Building A Macro To Download Webpages With Excel

When conducting research, it’s not uncommon to perform repetitive tasks like downloading a group of webpages. A favorite tool I use to automate this is iMacros — it’s free and powerful. Just be sure to use the Firefox version, as its capabilities are limited in other browsers.

Say you want a list of the Fortune 500 companies’ websites. Normally, this would be an arduous task. CNN’s Fortune magazine website links to the websites, but you have to visit every company profile on a separate page. Watch what I do with a spreadsheet and a macro.

Get a list of company page URLs from the CNN Money Fortune 500 list.

I use the Web Developer tool to get a list of links to all the company profiles. Just select Information and View Link Information.

View links on a webpage.

View links on a webpage

Then, copy the links you want to scrape.

A list of webpage links.

A list of webpage links

And, paste into Excel.

A  list of webpage links in Excel.

A list of webpage links in Excel

Add these formulas to row 1:

Column B: 1 You will assign a unique number to each row. This will be used to name your download files.

Column C: =”URL GOTO=” & A1 This is the command that will tell the macro what web page to visit.

Column D: =”SAVEAS TYPE=HTM FOLDER=c:\web-pages FILE=” & B1 & “.html” This saves a copy of the web page on your hard drive.

Column E: WAIT SECONDS=3 This instruction tells the macro to pause for three seconds. I find a brief pause between pages helps keep the macro running smoothly.

In Excel, number column B 1 to n (1, 2, 3, 4, etc.).

Copy row 1 of columns C, D, and E then paste them into every row so your spreadsheet looks like this:

A Web browser macro in Excel.

A Web browser macro in Excel

You are now done with Excel and ready to create your macro. First, each cell has to become a separate cell. Below is my trick for accomplishing this.

Copy the macro in Excel, columns C, D, and E; only the completed cells, no empty cells.

Paste special as text into Word.

Formatting the Excel web browser macro in Word.

Formatting the Excel Web browser macro in Word

 

In Word, use Find and Replace. Find ^t, tabs, and replace with ^p, paragraph breaks. Replace All. Your macro will change to one line per instruction.

The formatted macro in Word.

The formatted macro in Word

Before you go further, you will need to create your download folder. In this tutorial, it is

C:/web-pages

Install iMacros for Firefox. Avoid using the Chrome and other browser versions as they lack important features. After installing, you will find the program in your View Sidebars menu.

iMacros for Firefox

iMacros for Firefox

Copy your macro from Word.

In iMacro, open #Current.imm, or any macro. It does not matter because you will give your macro its own name. Select Edit then Edit Macro. Paste your macro into the editor. Instead of the Save button, click on the disk icon – save-icon. Name your macro #Fortune.imm.

The iMacros editor.

The iMacros editor

Go back to the iMacro menu. Select Edit, Refresh Macro List.

Click on #Fortune.imm in the macro list. Select Play, Play (the big button).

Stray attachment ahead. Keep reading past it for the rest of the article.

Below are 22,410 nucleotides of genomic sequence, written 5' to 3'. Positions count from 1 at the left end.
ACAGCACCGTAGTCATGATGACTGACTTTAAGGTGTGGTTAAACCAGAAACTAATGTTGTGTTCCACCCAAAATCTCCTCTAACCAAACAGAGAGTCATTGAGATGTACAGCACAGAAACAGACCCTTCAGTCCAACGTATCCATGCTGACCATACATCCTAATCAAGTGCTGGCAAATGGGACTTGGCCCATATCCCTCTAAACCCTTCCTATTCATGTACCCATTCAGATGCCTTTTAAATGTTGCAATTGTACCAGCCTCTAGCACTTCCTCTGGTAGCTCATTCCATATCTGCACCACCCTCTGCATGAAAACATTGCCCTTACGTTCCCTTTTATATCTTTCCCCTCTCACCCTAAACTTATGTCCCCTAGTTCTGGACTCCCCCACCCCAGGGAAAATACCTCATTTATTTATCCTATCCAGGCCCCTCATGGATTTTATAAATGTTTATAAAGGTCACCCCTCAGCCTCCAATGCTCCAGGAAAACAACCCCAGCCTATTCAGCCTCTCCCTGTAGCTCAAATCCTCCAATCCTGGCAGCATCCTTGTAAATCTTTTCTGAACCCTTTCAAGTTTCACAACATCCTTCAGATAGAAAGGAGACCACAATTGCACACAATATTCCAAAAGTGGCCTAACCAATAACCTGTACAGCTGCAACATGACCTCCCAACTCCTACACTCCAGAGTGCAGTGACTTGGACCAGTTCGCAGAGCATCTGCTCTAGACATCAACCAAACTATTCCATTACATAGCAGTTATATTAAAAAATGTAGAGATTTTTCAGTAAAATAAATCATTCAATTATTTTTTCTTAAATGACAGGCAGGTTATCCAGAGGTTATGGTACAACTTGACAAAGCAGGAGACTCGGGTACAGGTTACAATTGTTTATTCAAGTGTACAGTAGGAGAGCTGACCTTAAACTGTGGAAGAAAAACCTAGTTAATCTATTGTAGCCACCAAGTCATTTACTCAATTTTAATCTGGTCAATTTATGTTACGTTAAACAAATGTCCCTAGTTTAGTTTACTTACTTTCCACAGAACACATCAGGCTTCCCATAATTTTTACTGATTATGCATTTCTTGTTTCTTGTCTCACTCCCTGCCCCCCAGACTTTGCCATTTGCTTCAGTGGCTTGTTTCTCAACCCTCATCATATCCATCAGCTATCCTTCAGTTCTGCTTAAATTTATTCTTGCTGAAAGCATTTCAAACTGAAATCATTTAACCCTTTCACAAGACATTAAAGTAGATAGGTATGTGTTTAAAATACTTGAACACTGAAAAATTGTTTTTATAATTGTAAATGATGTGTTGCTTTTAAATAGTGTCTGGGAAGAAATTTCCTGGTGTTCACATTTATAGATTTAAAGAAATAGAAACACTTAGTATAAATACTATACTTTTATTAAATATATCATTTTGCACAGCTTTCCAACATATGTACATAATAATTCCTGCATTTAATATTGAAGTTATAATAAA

Your macro will run and download all the pages into C:/web-pages.

And there you have it. This tutorial shows three tricks I use:

  • Using macros to automate repetitive tasks
  • Using Excel formulas to write my macros
  • Using Word to convert tabular Excel content into separate lines

I admit I am leaving you hanging because, at this point, you have a set of HTML files on your hard drive, but you do not yet have a list of links to the actual Fortune 500 websites. To automate that part, I use a PHP script that opens each HTML file and extracts the URLs using PHP’s pattern matching command.

I’ll share my PHP script in my next column.

I use macros to capture all sorts of information, including SEO tools data for multiple sites and even Google keyword tool suggestions. Macros make it a breeze to dig through lots of pages, and Excel makes the creation of macros almost effortless.

Opinions expressed in the article are those of the guest author and not necessarily Search Engine Land.

Related Topics: All Things SEO Column | Channel: Analytics | How To | How To: Analytics

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About The Author: operates Schmitz Marketing, an Internet Marketing consultancy helping brands succeed at Inbound Marketing, Social Media and SEO. You can read more from Tom at Hitchhiker's Guide to Traffic.

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  • TmWe

    Sounds quite like the ‘Super Seo Unblockable Website Scraping & Ddos Tool’ that I keep getting sales emails for.

  • http://www.seo-theory.com/ Michael Martinez

    Just what we need: More Crawl Spam techniques for the mindless SEO industry to abuse. Not a good article at all, my friend.

  • http://twitter.com/TomSchmitz Thomas M. Schmitz

    The practicing SEO understands web page retrieval is required to undertake certain projects. When activities becomes formulaic and repetitive, automation makes sense, which is why tools like Screaming Frog are well received. I doubt I’ve opened the floodgate, let alone cracked the levy.

  • http://www.seo-theory.com/ Michael Martinez

    You’re contributing to the problem by encouraging it and excusing yourself from taking responsibility. Bad SEO is bad SEO and all this link checking crap is the worst-possible SEO. No one needs to grab all these pages from Websites. That’s inexcusable, irresponsible, and completely unethical. “Let’s just pile more bad practices on top of others because of Penguin” doesn’t cut the mustard. Crawl Spam has to stop. NO MORE EXCUSES.

 

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